The Hull, the Heart of a Ship


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Figure 1. Perspective view of Grand Banks fishing schooner Ernestina courtesy Library of Congress

Now that you’ve learned how to “read” a ship plan, let’s talk about the components that create the three-dimensional shape of a ship’s hull that is represented in two dimensions on those plans.

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Figure 2. Plans of schooner Lettie G. Howard courtesy Library of Congress

The shape of a ship’s hull is determined by five main structural members: The keel, the frames (sometimes referred to as ribs), the stem and stern posts, and the deck beams. A perspective view of these main structural members can be seen in figure 1, the hull framing of the 1894 Glouster-built Grand Banks fishing schooner Effie M. Morrissey, later renamed Ernestina. The remaining illustrations will all reference the 1893 Essex, Massachusetts-built  inshore fishing schooner Lettie G. Howard, figure 2. While she is smaller than the Ernestina, she is built to a similar style.

The Keel

Charles Davis defines the keel as

“the fore-and-aft construction of heavy timbers scarfed end to end and extending


through from the stem-post to the stern; and rudder-post, on the outside of the bottom of a vessel along the center line.”


Construction of a ship’s hull begins with the laying of the keel, which forms the backbone of the ship. The frames, stem and stern posts are all fitted to the keel.

The Frames

The frames are transverse ribs set (mostly – more on this later) at 90-degree angle to the keel. The frames are shaped to a curve determined by the table of offsets on the ship plan, and shown visually on the body plan. The frames determine the “fullness” of the hull.

The Stem Post

Davis defines the stem as

“a heavy timber forming the extreme bow of the ship extending from the keel to the forecastle deck.”

The forward end of a ship’s planking terminates at the “rabbet,” an angled groove cut into the stem and the ends of plank strakes are firmly fastened in place on the stem.


The Stern Post

The stern post is a heavy timber secured at its lower end to the after end of a keel, the upper end supporting the transom and the horn timbers. It supports a number of structural members that make the ship very strong and rigid at this part of the hull. The aft end of lower hull planking terminates at the rabbet in the stern-post, and plank strakes are securely fastened to it.


The Deck Beams

The deck beams are “athwartship” timbers, that is, they run at 90 degree angles to the keel. They are the horizontal equivalent of the vertical frames. Deck planking is laid fore-and-aft across the deck beams, which are usually crowned in the middle in an arc of a circle to assist the flow of water off the deck in bad weather.

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Figure 3a. Inboard profile, bow, Lettie G. Howard

Figures 3a and 4a show the bow and stern inboard profile (side view, from the centerline out, showing internal structural members) of the Lettie G. Howard. These plans were drafted long after the ship was built, so there are areas hidden from view. These are marked “inaccessible” on the plan, but we have included figures 3b and 4b which are drawings from Charles Davis’ “The Building of a Wooden Ship” to show details similar to that which is hidden on the Howard plans.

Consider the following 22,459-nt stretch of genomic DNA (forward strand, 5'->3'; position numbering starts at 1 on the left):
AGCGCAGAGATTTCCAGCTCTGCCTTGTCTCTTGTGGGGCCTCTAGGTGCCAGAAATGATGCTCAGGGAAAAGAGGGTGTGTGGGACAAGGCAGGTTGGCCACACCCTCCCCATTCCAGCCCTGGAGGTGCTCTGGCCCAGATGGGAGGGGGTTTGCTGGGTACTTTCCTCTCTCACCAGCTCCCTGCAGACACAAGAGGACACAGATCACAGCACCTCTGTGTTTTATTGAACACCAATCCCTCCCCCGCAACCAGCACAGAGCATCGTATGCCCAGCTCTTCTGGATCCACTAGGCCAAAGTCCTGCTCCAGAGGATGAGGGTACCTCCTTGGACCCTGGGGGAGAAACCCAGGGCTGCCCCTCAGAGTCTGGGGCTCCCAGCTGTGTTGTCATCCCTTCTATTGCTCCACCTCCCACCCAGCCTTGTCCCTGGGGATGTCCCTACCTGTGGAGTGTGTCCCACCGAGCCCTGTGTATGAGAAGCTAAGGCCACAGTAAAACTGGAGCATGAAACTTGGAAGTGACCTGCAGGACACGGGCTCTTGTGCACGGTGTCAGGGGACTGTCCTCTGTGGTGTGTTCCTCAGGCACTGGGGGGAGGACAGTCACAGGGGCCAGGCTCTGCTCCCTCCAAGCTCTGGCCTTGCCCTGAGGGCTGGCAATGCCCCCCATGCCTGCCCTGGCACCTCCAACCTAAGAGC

free, ship, plan, lines, drawing, bow, constructionThe most important detail to note in figure 3b is where the keel and stem come together. One error in the Davis drawing is number 6, which should read “Gripe” instead of Rabbet. The gripe is a corner-piece, generally made from a natural timber crook, which joins the stem and the front end of the keel at the forefoot. Not all ships have a gripe, in some the stem post is scarphed right onto the keel. Also note in figure 3b the various parts that make up the stem: The Stem, Stemson, Apron, Knightheads, and Gripe. There is another corner-piece, or knee, on the inside of the joint between the keel and stem to add strength to that area. All of this detail was inaccessible to the surveyor that drew the plans in 1989. Figure 3b also shows the layers of keelson timbers joining to the stem, and “deadwood” filling the space between the two structural members. The deadwood provides a place to secure the bottoms of the “cant” frames at the bow, which, unlike the “square frames,” do not cross the keel. They are half-frames set at an angle (canted) to provide a better surface for attaching planking strakes.

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Figure 4a. Inboard profile Lettie G. Howard courtesy Library of Congress

Speaking of the square frames, the inboard profile shows the ship’s double-sawn frames high on the side, but because the area below the top of the keelson was inaccessible, it does not show how the floors of these frames rest on the keel. Setting up and squaring these frames is the next step after laying the keel of a ship. Keelson members rest on top of the floors of the frames and provide additional longitudinal support for the hull.

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Figure 4b. Stern Construction

In Figure 4a, you can see how deep the keel sits at the stern compared to the bow in this particular style of ship. This requires a number of layers of keel, keelson, and deadwood to create that height. Figure 4b shows some detail typical of that area which was inaccessible to the surveyor. Peculiar to this vessel is the stern-post and prick-post, a situation created when the vessel was retrofitted with an auxiliary motor in 1924. Note the lower end of stern-post rests on the keel, while the Prick-post appears to rest on the keelson. This is why they are not named as those members are in figure 4b.

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Figure 5. Deck Framing

Figure 5 shows the deck beams and corresponding supporting members. The deck beams rest on a “shelf” and “sheer clamps,” fore-and-aft members fastened to the inside of the frames. Where there are openings in the hull, the shorter deck-beams are set into “carlins,” fore-and-aft beams at the edge of the opening. The ends of the carlins are then mortised into full length deck beams at the end of the opening in the hull. Where the masts go through the deck, pieces called “mast partners” fill the area between the beams and create the hole that guides the mast through the deck.